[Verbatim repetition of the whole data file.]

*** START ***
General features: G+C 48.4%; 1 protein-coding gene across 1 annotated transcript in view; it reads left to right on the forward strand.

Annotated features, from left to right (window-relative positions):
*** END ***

General features: G+C 48.4%; 1 protein-coding gene across 1 annotated transcript in view; it reads left to right on the forward strand.

Annotated features, from left to right (window-relative positions):